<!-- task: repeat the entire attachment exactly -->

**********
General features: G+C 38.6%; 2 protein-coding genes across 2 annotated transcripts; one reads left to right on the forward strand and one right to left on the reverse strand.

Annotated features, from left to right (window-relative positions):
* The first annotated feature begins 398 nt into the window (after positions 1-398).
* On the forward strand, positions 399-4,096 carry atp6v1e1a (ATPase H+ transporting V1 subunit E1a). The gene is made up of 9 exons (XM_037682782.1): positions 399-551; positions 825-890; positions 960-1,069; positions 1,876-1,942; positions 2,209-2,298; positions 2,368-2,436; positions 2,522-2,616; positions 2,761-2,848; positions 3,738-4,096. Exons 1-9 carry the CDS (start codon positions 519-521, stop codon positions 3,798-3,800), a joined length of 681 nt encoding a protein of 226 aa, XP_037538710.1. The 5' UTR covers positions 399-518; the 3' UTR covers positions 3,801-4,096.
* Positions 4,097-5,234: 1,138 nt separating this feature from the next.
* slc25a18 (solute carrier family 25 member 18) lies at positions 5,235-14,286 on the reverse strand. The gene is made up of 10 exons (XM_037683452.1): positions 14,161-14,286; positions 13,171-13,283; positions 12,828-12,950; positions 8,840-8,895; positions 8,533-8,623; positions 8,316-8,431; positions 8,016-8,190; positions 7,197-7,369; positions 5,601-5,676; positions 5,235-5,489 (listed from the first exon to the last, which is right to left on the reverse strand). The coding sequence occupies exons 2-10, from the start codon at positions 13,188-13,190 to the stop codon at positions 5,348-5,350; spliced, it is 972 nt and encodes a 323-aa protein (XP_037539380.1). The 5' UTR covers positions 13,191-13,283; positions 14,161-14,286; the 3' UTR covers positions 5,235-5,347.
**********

General features: G+C 38.6%; 2 protein-coding genes across 2 annotated transcripts; one reads left to right on the forward strand and one right to left on the reverse strand.

Annotated features, from left to right (window-relative positions):
* The first annotated feature begins 398 nt into the window (after positions 1-398).
* On the forward strand, positions 399-4,096 carry atp6v1e1a (ATPase H+ transporting V1 subunit E1a). The gene is made up of 9 exons (XM_037682782.1): positions 399-551; positions 825-890; positions 960-1,069; positions 1,876-1,942; positions 2,209-2,298; positions 2,368-2,436; positions 2,522-2,616; positions 2,761-2,848; positions 3,738-4,096. Exons 1-9 carry the CDS (start codon positions 519-521, stop codon positions 3,798-3,800), a joined length of 681 nt encoding a protein of 226 aa, XP_037538710.1. The 5' UTR covers positions 399-518; the 3' UTR covers positions 3,801-4,096.
* Positions 4,097-5,234: 1,138 nt separating this feature from the next.
* slc25a18 (solute carrier family 25 member 18) lies at positions 5,235-14,286 on the reverse strand. The gene is made up of 10 exons (XM_037683452.1): positions 14,161-14,286; positions 13,171-13,283; positions 12,828-12,950; positions 8,840-8,895; positions 8,533-8,623; positions 8,316-8,431; positions 8,016-8,190; positions 7,197-7,369; positions 5,601-5,676; positions 5,235-5,489 (listed from the first exon to the last, which is right to left on the reverse strand). The coding sequence occupies exons 2-10, from the start codon at positions 13,188-13,190 to the stop codon at positions 5,348-5,350; spliced, it is 972 nt and encodes a 323-aa protein (XP_037539380.1). The 5' UTR covers positions 13,191-13,283; positions 14,161-14,286; the 3' UTR covers positions 5,235-5,347.